Saturday, May 12, 2012

Sandy Hook Lighthouse on a Sunny Day

The Sandy Hook Light with the keeper's quarters on the left.
Sandy Hool Light from the Mortar Battery
I really like Sandy Hook, New Jersey. There's water all around except for a narrow strip of land that holds up the road we use to get to the park, lighthouse, and deactivated Fort Hancock. There's a view that features three of New York City's five boroughs, Staten Island, Manhattan, and Brooklyn. Had I lived a hundred years ago, my dream job would have been lighthouse keeper...except for the task of lugging forty-pound buckets of whale oil up ninety-five steps, warming it on a stove, and then carrying it up a ladder to the light. I would have loved the view of New York Harbor, the Atlantic Ocean, and this part of New Jersey, and I would have felt safe and secure living adjacent to Fort Hancock. Yes, it would have been remote, but think of the reading and quilting I would do.

The Lighthouse was built from rubble,
or ballast stones.
The Sandy Hook Lighthouse itself is unique. First of all, it was built in 1764, and so it is older than this country itself. The walls are thick as with most lighthouses, but the exterior is not made of bricks. Ballast stones from ships (called 'rubble' in the lighthouse literature) were used to build the walls--with New York being the important port it always was, these stones could have come from anywhere. In 1776, the British occupied the lighthouse on their way to Trenton where the American patriots had the final say. While the British were living in and around the lighthouse, though, the outlook for the patriots' future was looking grim. They desperately tried to destroy the lighthouse to thwart the British, but after an hour of cannonfire it remained undamaged.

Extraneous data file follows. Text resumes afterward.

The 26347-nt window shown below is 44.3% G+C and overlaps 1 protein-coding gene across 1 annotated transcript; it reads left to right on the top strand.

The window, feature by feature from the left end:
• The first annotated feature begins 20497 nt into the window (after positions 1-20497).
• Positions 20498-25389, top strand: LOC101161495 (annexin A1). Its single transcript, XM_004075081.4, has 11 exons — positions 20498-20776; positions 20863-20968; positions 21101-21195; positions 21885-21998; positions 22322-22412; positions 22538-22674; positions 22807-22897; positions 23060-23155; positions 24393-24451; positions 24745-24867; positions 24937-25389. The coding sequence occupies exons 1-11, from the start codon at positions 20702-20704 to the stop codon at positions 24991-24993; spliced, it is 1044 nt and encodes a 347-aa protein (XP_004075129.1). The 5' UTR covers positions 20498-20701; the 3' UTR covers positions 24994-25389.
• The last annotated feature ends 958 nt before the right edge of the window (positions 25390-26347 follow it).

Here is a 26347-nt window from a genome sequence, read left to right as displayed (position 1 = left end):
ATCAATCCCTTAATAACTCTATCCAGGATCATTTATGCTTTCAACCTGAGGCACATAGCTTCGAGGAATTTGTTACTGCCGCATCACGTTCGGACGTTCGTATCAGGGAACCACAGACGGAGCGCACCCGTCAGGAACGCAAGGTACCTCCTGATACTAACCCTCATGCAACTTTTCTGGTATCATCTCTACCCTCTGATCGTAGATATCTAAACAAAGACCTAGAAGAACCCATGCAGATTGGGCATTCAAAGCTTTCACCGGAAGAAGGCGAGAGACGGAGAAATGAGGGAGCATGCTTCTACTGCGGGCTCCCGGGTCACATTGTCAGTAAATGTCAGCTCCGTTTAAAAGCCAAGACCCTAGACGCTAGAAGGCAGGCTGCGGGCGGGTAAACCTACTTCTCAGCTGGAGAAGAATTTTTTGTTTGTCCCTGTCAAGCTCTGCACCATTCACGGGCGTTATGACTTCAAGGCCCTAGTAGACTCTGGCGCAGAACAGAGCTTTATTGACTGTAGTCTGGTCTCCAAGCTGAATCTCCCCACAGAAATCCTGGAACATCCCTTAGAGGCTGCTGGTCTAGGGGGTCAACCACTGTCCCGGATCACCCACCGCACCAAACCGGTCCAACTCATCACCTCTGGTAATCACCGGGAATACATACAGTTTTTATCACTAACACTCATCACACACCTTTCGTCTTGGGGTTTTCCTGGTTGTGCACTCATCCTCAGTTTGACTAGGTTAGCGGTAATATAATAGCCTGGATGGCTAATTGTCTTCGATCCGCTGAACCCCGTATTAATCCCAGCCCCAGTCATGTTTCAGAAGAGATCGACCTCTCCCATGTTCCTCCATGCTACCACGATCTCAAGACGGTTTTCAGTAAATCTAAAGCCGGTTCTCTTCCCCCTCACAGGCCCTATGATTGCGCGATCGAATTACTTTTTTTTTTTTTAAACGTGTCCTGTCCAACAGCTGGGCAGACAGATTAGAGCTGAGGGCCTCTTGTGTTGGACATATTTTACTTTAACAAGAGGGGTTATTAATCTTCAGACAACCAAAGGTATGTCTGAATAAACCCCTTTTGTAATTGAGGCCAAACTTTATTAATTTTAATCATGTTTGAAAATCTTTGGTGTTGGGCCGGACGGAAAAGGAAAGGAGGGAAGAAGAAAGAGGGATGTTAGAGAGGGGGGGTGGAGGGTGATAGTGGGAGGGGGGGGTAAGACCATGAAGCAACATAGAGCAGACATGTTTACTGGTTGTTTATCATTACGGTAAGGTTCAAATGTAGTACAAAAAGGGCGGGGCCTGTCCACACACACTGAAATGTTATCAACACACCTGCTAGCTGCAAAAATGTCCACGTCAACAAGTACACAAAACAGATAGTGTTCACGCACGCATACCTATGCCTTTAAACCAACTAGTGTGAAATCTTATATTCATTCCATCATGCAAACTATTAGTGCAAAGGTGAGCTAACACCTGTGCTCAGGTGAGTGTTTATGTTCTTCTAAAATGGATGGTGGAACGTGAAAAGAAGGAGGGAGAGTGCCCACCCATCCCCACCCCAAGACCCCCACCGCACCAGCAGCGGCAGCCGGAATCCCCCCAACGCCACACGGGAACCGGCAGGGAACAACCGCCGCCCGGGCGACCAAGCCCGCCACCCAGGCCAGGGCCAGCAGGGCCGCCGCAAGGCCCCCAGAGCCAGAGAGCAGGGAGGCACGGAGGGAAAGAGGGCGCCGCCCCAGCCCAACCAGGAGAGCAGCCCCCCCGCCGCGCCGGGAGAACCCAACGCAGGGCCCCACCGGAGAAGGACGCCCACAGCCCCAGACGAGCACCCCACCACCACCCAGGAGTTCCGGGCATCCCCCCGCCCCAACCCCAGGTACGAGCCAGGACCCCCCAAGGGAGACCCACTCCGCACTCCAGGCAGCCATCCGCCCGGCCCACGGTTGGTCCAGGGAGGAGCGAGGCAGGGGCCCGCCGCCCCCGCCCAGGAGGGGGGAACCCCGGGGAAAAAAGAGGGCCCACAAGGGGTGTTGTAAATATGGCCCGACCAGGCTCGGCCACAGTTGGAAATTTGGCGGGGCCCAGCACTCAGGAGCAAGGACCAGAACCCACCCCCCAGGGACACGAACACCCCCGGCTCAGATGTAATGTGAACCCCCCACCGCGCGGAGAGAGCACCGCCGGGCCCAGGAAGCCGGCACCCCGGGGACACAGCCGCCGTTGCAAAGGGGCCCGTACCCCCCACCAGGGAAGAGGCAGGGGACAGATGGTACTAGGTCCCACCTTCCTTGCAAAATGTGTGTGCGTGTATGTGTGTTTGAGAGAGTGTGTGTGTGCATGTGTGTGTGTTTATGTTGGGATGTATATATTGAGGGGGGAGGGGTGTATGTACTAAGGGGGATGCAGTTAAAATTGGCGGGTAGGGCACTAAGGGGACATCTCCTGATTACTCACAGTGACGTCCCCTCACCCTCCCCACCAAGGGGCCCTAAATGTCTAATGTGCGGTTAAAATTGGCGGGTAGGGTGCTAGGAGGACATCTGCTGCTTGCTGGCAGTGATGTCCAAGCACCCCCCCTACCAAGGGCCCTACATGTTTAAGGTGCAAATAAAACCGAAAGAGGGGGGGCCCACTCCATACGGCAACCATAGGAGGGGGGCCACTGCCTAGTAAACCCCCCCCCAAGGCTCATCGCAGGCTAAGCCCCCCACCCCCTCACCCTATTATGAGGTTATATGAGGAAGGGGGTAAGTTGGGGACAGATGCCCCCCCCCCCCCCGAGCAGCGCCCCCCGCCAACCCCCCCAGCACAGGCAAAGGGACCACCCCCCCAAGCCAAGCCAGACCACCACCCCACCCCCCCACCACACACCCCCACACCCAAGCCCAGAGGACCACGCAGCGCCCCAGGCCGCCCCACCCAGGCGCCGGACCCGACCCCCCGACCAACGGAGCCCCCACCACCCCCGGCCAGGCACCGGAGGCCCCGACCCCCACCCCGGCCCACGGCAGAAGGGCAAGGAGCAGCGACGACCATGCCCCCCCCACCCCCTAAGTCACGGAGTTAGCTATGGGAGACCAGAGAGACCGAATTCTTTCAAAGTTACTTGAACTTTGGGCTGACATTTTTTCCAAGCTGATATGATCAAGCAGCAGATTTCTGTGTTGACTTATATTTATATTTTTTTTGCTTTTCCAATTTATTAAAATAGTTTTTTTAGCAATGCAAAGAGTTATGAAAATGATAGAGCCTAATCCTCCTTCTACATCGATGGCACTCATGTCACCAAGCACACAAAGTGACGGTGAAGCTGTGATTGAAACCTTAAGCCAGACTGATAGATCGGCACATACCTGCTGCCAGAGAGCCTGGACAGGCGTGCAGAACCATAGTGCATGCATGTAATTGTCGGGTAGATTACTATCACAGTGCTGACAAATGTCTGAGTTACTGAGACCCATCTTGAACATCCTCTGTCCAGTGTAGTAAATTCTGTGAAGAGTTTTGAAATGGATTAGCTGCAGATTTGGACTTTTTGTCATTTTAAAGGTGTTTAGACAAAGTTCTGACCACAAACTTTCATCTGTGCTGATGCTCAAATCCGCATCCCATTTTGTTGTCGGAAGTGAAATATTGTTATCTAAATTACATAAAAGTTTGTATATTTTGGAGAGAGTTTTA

Navesink: Looking at the south Twin Light from the north Light.

About one hundred years later, the Twin Lights of Navesink were constructed to replace a couple of other lights just south of the Sandy Hook light that were in bad shape. These new lights would further mark the entrance to New York Harbor to make it even safer for ships. When Sandy Hook's brand new first order Fresnel lens from France didn't fit inside the tower, it was transferred to Navesink and Sandy Hook got a new third order Fresnel which is there to this day. After we climbed the ninety-five steps, we got to stand right next to it, but we were warned not to touch it. It's sharp. That gigantic first-order Fresnel is on display over at the Twin Lights still.

Close-up of the Sandy Hook third-order Fresnel lens.
Sandy Hook is a place to revisit any time of year. There are the beaches, a long flat bike path, various Fort Hancock buildings open for touring, a bird observatory, hiking trails, and a neat little (windy) outdoor restaurant called the Sea Gull's Nest. What a glorious place!

Climbing Sandy Hook: the spiral stairs and red-brick lining were added in the 1860s.

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